The practical answer to this is: use a library. There are many available, and they already handle the complicated details below plus many more that exist in PKCS7/CMS in general but are not in this rather simple case. However, that is offtopic for crypto; try softwarerecs for help selecting one, and stackoverflow if you have specific problems using it. The ...


2

However, at least for the rsaEncryption algorithm, there's ASN.1 DER data inside (representing the signature). This is not actually the case. It is the case for - for instance - DSA and ECDSA, where the signature consists of two parts: the $r$ and $s$ value. However, it is not the case for RSA. Let's take a look the the signature of this site, which can ...


2

The contents of the signature field is dependent on the signatureAlgorithm being used. So it can hold anything (including DER serialisation) for as long as it's eventually encoded as a BIT STRING. Therefore the length of the signature can be different. Using BIT STRING allows you to know the exact number of bits being used in the signature. With OCTET ...


2

Yes, hybrid crytography is generally used; hybrid crypto combines asymmetric cryptography with a fast symmetric cipher to do the bulk of the work. Either the keys are generated using RSA-KEM (and a Key Derivation Function) or - and this is much more common - a random symmetric key is encrypted using RSA with PKCS#1 padding or the more secure OAEP padding - ...


2

According to Section 6 of X9.62-1998, any encoding may be used: While it is likely that these ASN.1 definitions will be encoded using the Distinguished Encoding Rules (DER), other encoding rules may also be used.


2

I'm assuming you're talking about these two fields: signature signatureAlgorithm following the names defined in RFC 5280 section 4.1. And section 4.1.1.2 then goes on to state (for signatureAlgorithm): This field MUST contain the same algorithm identifier as the signature field in the sequence tbsCertificate (Section 4.1.2.3). So, yes, they have to be ...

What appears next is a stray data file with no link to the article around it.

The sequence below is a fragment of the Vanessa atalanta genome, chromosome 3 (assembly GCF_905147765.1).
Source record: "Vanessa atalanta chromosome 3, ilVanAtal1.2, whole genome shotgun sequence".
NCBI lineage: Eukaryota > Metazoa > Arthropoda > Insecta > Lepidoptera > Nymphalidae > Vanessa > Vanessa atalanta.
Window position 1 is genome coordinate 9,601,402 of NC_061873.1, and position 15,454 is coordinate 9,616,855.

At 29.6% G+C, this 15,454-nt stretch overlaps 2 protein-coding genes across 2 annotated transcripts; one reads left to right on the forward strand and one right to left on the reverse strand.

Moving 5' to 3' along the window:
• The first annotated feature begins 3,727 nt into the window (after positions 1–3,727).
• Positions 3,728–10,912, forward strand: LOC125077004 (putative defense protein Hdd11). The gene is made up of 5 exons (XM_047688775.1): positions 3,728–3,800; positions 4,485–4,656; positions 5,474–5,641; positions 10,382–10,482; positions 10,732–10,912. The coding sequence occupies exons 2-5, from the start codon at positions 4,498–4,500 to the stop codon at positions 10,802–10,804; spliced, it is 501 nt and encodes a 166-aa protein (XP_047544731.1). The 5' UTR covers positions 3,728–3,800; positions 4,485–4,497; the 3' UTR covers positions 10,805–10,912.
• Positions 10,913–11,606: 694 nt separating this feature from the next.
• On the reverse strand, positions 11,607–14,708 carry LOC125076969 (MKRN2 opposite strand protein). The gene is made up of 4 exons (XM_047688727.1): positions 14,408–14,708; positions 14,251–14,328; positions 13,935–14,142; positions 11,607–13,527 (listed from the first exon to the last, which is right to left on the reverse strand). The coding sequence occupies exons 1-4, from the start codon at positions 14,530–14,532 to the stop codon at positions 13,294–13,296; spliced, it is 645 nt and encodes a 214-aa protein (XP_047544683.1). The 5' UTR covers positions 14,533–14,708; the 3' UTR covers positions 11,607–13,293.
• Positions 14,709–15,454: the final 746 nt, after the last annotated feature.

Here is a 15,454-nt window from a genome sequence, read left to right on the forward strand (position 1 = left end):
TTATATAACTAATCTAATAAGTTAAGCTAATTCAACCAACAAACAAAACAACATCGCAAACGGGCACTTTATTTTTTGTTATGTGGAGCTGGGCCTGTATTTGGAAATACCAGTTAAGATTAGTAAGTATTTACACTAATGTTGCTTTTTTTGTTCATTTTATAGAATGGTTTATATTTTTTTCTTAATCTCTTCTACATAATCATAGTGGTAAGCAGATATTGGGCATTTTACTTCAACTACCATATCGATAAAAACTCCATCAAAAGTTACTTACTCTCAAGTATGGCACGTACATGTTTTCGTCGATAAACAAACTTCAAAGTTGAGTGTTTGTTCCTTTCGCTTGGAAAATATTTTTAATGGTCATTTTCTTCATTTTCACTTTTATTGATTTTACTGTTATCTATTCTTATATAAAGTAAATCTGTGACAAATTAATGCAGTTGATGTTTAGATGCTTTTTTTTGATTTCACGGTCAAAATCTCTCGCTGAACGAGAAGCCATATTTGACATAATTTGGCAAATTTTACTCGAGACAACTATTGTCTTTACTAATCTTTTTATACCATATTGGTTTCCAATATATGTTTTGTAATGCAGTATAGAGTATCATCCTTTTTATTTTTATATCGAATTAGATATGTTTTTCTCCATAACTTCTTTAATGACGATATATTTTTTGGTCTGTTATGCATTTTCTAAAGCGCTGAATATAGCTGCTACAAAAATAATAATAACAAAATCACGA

2

Ok, if there is no standard, then "I do it my way": Let $i$ be a root of a fixed minimum polynomial of $GF(p^2)$ and $x$ be an element in $GF(p^2)$. Then $x:= x_1+x_2*i$ can be represented as a vector $(x_1,x_2) \in GF(p)^2$. Now convert $x_1$ and $x_2$ with the FE2OSP function form IEEE P1363 and concatenate them $FE2OSP(x_1)|| FE2OSP(x_2)$. An ...


2

Yes, it seems related: the private key just misses a 00 value (not a 01 value) in front. The problem that the I2OS primitive seems to round down instead of up if the value is smaller than 520 bits (65 bytes). Fortunately the public key seems to be OK. The next byte boundary from 521 is 528 (512 + 16 bits). 2 x 528 = 1056 bits. However, the first 8 bits of ...


2

It depends. If the entire input itself is within a DER encoded structure, then I would bug out. There is nothing defined for BER, CER or DER that would allow padding of structures within constructed values. If the input is just followed by additional data or junk bytes then it is up to the protocol or otherwise your discretion if you want to accept the data....


2

I don't think there's an exact "correct" behaviour in this case. It would be up to the implementation to decide, since the spec is only concerned about the DER encoded portion. If your implementation parses the input as it moves along only, and doesn't concern itself with the overall size, then it would work fine. Having said that, I believe the best ...


1

I'll port the contents of the link of Henrick: Within the United States, one key forum for profile collaboration is the Open Systems Environment Implementors Workshop (OIW), which is hosted by NIST. OIW recently expanded its domain of concerns from communications to the full range of Open System Environment issues (interoperability, portability, and ...


1

For the algorithm you should use the AlgorithmIdentifier type of RFC5280. Block size and key size can be derived from the algorithm id and the key itself, so there is no need to store them. So, if you want something really lightweight, just store that into a sequence: SymmetricKey ::= SEQUENCE { algorithm AlgorithIdentifier, key BIT STRING }


1

Bouncy Castle is correct. Bouncy Castle contains a BER/DER encoder that changes ASN.1 objects into encoding by explicitly coding it that way - manually, as far as I understood. As this structure is represented using the distinguished encoding rules (DER) the structure should be empty. DER uses the minimum number of bytes to encode values. DEFAULT ASN.1 ...


1

An ECDSA private key is just an integer, not a pair of integers. Therefore you simply need to interpret this bitstring as an integer, per the ASN.1 specs.